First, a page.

Refund questions?

In most cases, refunds are routinely sent to taxpayers within a few weeks. However, there may be some delays, or, in worst-case scenarios, refunds may be applied to debts owed to the federal or state governments.

 

Selling your home? Consider these tax implications

Posted by Melanie Posted on May 21 2019



Spring and summer are the optimum seasons for selling a home. And interest rates are currently attractive, so buyers may be out in full force in your area. Freddie Mac reports that the average 30-year fixed mortgage rate was 4.14% during the week of May 2, 2019, while the 15-year mortgage rate was 3.6%. This is down 0.41 and 0.43%, respectively, from a year earlier.

But before you contact a realtor to sell your home, you should review the tax considerations.

Sellers can exclude some gain

If you’re selling your principal residence, and you meet certain requirements, you can exclude up to $250,000 ($500,000 for joint filers) of gain. Gain that qualifies for the exclusion is also excluded from the 3.8% net investment income tax.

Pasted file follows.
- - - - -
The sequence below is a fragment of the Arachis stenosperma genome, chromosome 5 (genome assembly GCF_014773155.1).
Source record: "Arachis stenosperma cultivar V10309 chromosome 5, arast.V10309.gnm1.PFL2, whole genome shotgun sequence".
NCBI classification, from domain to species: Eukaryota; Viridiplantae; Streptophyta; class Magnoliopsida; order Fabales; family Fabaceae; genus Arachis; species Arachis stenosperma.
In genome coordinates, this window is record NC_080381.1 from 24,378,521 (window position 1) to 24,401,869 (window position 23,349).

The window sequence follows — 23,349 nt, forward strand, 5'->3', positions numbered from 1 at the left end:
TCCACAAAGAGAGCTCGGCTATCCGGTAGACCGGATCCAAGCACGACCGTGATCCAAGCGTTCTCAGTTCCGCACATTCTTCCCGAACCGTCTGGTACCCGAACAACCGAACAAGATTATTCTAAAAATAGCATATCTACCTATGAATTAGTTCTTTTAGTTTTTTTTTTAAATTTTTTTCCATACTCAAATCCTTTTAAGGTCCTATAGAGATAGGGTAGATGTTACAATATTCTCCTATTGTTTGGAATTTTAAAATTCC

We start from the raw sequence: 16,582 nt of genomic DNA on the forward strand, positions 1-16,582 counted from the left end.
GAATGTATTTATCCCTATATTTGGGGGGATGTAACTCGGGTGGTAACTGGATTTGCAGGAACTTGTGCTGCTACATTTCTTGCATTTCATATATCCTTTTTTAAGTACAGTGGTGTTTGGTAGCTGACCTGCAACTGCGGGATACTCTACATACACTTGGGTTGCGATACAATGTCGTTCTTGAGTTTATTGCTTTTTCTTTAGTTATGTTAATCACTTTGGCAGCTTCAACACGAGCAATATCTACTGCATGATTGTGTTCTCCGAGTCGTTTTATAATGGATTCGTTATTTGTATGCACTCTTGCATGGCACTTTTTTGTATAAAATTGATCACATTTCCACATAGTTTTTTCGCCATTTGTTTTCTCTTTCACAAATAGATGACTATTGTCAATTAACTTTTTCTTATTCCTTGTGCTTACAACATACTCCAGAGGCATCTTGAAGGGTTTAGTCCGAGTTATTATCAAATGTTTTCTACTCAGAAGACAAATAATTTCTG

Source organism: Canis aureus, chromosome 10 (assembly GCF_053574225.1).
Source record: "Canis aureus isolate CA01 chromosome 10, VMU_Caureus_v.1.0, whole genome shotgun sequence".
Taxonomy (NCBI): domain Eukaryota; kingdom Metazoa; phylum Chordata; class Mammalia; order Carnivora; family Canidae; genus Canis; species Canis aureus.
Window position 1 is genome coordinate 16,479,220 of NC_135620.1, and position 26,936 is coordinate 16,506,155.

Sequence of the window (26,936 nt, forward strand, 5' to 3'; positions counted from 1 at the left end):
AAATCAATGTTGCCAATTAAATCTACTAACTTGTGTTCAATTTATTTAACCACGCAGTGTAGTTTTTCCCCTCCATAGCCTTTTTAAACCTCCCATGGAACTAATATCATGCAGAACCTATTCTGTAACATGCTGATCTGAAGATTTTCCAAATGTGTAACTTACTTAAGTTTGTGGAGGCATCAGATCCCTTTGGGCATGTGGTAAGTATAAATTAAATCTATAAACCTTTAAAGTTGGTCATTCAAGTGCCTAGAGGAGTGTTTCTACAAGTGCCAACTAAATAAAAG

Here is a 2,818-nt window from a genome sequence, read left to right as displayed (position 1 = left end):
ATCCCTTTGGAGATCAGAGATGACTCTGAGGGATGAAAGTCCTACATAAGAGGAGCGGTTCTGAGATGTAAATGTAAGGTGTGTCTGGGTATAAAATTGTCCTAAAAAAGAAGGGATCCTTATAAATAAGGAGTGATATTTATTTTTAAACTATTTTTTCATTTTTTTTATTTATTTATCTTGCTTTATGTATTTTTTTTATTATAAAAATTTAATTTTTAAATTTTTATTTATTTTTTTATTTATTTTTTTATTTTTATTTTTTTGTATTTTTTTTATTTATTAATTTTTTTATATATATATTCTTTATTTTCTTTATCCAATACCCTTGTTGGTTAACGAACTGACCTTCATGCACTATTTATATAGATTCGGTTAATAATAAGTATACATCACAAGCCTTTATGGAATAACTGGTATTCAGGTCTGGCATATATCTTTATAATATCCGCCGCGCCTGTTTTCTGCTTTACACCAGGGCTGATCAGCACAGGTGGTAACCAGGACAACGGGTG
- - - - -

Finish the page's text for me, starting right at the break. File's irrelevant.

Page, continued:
To qualify for the exclusion, you must meet these tests:

  1. The ownership test. You must have owned the property for at least two years during the five-year period ending on the sale date.
  2. The use test. You must have used the property as a principal residence for at least two years during the same five-year period. (Periods of ownership and use don’t need to overlap.)

In addition, you can’t use the exclusion more than once every two years.

Handling bigger gains

What if you’re fortunate enough to have more than $250,000/$500,000 of profit when selling your home? Any gain that doesn’t qualify for the exclusion generally will be taxed at your long-term capital gains rate, provided you owned the home for at least a year. If you didn’t, the gain will be considered short term and subject to your ordinary-income rate, which could be more than double your long-term rate.

Other tax issues

Here are some additional tax considerations when selling a home:

Keep track of your basis. To support an accurate tax basis, be sure to maintain thorough records, including information on your original cost and subsequent improvements, reduced by any casualty losses and depreciation claimed based on business use.

Be aware that you can’t deduct a loss. If you sell your principal residence at a loss, it generally isn’t deductible. But if part of your home is rented out or used exclusively for your business, the loss attributable to that portion may be deductible.